Australian independent Santos Ltd. is set to bolster its global portfolio through a takeover of Papua New Guinea-based Oil Search Ltd.
The deal announced Monday would give Santos a foothold in the Papua New Guinea liquefied natural gas (LNG) scene, considered some of the lowest-cost projects in the world. Oil Search is a partner in the ExxonMobil-operated PNG LNG project as well as the TotalEnergies SE-led Papua LNG development, which is expected to reach a final investment decision in 2023.
Santos would also gain Oil Search’s operating stake in the Pikka Unit on the North Slope of Alaska, which contains the massive Nanushuk conventional oil play.
The announcement follows Oil Search’s rejection of Santos’ initial offer, which had implied a transaction price of A$4.25/share ($3.13), representing a 12.3% premium to Oil Search’s June 24 closing price. The combination would have given Oil Search shareholders 37% of the pro-forma company, with Santos holding 63%.
The revised offer implies a transaction price of A$4.29/share ($3.16), representing a 16.8% premium to the Oil Search closing price on July 19, Santos said. In addition, Oil Search shareholders would own about 38.5% of the combined company and Santos shareholders would own about 61.5%.
Santos CEO Kevin Gallagher repeated Santos’ previous assertion that the combination would create a $16 billion “unrivalled regional champion of size and scale with a unique diversified portfolio of long-life, low-cost oil and gas assets.”
The combined entity would be among the world’s largest 20 oil and gas companies, outpacing fellow Australian producer Woodside Petroleum Ltd. in terms of enterprise value, reserves and production, Santos said.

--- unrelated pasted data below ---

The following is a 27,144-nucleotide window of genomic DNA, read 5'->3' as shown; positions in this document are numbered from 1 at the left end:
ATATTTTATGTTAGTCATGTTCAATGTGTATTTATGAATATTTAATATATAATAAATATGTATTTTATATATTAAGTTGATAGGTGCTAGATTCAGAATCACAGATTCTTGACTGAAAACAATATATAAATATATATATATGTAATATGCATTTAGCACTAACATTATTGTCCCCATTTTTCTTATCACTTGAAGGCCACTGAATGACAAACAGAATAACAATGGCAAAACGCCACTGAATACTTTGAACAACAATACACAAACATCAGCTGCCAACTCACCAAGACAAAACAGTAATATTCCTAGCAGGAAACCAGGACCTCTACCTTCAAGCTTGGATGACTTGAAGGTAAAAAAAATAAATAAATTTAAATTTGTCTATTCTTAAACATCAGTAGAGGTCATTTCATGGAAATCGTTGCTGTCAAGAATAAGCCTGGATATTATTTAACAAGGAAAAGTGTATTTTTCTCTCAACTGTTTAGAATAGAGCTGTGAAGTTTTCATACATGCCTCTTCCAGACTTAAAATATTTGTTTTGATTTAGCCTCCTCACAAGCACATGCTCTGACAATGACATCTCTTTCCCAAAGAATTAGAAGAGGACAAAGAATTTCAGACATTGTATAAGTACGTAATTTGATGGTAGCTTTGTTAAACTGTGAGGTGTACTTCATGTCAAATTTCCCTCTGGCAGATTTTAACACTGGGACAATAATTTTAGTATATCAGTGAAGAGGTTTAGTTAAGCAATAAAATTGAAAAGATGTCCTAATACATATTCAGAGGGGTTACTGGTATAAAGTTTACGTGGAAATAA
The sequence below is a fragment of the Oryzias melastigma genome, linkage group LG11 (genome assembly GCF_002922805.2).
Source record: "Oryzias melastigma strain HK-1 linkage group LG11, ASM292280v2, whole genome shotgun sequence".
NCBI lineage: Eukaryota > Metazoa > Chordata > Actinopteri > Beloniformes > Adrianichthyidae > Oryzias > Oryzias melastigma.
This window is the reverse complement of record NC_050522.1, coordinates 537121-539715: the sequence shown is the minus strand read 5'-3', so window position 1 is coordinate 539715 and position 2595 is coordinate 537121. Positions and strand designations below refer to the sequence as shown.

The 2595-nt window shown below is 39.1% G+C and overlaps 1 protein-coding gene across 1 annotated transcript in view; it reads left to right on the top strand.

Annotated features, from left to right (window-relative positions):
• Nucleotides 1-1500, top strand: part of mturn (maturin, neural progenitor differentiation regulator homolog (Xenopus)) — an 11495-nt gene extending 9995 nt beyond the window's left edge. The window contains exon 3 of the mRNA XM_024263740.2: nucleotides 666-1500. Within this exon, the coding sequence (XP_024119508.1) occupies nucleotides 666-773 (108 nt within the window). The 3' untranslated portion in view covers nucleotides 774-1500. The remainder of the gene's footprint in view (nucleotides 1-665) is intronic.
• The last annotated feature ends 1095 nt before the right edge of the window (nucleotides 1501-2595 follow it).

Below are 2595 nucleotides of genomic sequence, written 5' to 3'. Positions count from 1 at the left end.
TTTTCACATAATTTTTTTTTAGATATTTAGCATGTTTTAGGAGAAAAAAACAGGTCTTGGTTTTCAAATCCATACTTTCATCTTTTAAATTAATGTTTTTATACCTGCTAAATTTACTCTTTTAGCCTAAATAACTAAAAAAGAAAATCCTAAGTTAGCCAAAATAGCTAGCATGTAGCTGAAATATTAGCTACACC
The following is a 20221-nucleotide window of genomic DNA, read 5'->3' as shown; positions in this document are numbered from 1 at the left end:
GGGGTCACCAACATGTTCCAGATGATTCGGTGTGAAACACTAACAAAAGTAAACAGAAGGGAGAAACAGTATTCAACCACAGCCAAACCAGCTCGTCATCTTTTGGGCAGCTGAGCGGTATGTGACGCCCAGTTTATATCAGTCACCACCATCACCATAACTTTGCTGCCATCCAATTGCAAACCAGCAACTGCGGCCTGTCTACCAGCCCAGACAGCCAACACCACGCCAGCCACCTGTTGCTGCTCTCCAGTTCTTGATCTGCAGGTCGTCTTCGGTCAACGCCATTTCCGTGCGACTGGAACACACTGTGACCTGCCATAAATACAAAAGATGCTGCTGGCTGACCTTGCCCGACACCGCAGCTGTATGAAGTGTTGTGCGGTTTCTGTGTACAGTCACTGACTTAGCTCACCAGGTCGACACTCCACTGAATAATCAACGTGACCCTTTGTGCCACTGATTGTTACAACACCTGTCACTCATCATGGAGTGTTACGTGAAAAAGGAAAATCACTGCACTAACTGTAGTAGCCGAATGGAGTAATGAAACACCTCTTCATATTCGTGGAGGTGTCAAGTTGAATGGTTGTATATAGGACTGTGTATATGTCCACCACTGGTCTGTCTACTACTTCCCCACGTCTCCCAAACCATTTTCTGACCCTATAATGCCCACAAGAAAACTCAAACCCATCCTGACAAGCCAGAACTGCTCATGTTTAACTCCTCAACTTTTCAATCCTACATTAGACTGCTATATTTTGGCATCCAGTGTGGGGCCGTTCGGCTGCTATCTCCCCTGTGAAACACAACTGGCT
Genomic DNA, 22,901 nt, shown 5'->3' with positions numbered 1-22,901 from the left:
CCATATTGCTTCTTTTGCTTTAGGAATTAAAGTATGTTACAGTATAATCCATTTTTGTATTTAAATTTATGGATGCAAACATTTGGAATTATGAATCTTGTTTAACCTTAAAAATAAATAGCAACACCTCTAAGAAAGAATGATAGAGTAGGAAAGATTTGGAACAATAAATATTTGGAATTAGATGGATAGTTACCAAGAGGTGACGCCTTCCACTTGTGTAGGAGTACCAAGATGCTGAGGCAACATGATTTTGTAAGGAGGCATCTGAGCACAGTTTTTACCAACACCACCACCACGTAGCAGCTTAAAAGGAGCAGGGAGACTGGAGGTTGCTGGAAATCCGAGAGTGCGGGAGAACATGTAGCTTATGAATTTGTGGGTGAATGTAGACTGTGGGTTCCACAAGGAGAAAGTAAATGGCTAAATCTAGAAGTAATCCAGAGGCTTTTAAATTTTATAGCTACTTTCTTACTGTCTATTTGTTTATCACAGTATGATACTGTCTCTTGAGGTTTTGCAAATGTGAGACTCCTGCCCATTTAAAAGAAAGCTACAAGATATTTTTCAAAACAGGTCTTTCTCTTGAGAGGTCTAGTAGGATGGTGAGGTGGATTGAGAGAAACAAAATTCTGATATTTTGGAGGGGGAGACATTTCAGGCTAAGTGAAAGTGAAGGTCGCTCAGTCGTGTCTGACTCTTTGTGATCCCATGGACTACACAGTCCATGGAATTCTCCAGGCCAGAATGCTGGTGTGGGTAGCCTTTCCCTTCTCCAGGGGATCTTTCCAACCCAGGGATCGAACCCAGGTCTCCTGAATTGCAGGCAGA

Wood Mackenzie analysts said the transaction would immediately increase Santos’ production by about one-third to 290,000 boe/d, with its impact growing by the middle of the decade to contribute half of the combined company’s production growth.
“At current commodity prices, the combined entity will generate significant free cash flow through 2021 and 2022,” Wood Mackenzie research director Andrew Harwood said. “A stronger balance sheet will then provide a solid platform from which to invest in new development projects in Australia and PNG.”
Harwood added the merger might not be the last “transformative” deal in the Australian exploration and production scene this year, as reports have surfaced that Woodside might be on the hunt for BHP’s Petroleum business.
“The details of that potential deal remain unclear, but what is certain is that the energy transition will continue to drive consolidation within the oil and gas space, with long-term implications for not only the companies involved, but also Australia’s oil and gas investment outlook,” Harwood said.
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